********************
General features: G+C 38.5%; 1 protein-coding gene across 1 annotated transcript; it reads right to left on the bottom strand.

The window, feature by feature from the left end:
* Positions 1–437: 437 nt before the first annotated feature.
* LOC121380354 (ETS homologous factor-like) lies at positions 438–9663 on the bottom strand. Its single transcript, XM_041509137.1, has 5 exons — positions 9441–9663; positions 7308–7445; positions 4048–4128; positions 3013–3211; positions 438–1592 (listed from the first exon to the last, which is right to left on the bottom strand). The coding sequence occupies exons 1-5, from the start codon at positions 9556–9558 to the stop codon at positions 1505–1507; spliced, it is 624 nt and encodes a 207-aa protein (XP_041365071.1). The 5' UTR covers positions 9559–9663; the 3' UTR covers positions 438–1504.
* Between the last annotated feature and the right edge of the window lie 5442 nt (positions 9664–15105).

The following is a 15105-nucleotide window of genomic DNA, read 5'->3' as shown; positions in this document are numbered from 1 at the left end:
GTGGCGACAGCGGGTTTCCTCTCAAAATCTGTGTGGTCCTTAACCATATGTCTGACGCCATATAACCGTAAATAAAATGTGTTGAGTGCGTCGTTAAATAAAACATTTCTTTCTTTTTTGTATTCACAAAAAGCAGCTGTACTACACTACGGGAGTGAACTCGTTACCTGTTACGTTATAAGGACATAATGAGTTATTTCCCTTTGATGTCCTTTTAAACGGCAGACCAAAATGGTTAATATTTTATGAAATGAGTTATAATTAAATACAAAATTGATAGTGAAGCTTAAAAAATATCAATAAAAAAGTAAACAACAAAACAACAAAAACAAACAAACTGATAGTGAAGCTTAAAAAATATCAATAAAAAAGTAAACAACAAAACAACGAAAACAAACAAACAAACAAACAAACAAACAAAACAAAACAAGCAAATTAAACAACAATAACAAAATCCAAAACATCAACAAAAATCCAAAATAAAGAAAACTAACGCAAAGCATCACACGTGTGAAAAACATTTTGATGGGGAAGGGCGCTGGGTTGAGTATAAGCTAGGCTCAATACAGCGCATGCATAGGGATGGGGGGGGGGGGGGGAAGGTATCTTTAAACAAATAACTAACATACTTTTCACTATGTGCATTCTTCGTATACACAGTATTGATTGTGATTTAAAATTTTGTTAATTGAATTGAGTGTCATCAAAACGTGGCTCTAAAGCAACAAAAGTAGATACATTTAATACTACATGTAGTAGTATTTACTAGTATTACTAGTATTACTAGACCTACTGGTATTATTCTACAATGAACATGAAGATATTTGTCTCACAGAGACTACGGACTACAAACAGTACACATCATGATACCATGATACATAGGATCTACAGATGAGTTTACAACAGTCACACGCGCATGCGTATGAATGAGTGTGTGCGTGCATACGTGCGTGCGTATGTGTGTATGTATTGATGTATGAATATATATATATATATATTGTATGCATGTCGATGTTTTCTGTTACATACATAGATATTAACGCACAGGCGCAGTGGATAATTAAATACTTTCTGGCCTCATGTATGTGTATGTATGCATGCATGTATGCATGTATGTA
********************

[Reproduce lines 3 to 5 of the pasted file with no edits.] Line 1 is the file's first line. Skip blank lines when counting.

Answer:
* Positions 1–437: 437 nt before the first annotated feature.
* LOC121380354 (ETS homologous factor-like) lies at positions 438–9663 on the bottom strand. Its single transcript, XM_041509137.1, has 5 exons — positions 9441–9663; positions 7308–7445; positions 4048–4128; positions 3013–3211; positions 438–1592 (listed from the first exon to the last, which is right to left on the bottom strand). The coding sequence occupies exons 1-5, from the start codon at positions 9556–9558 to the stop codon at positions 1505–1507; spliced, it is 624 nt and encodes a 207-aa protein (XP_041365071.1). The 5' UTR covers positions 9559–9663; the 3' UTR covers positions 438–1504.
* Between the last annotated feature and the right edge of the window lie 5442 nt (positions 9664–15105).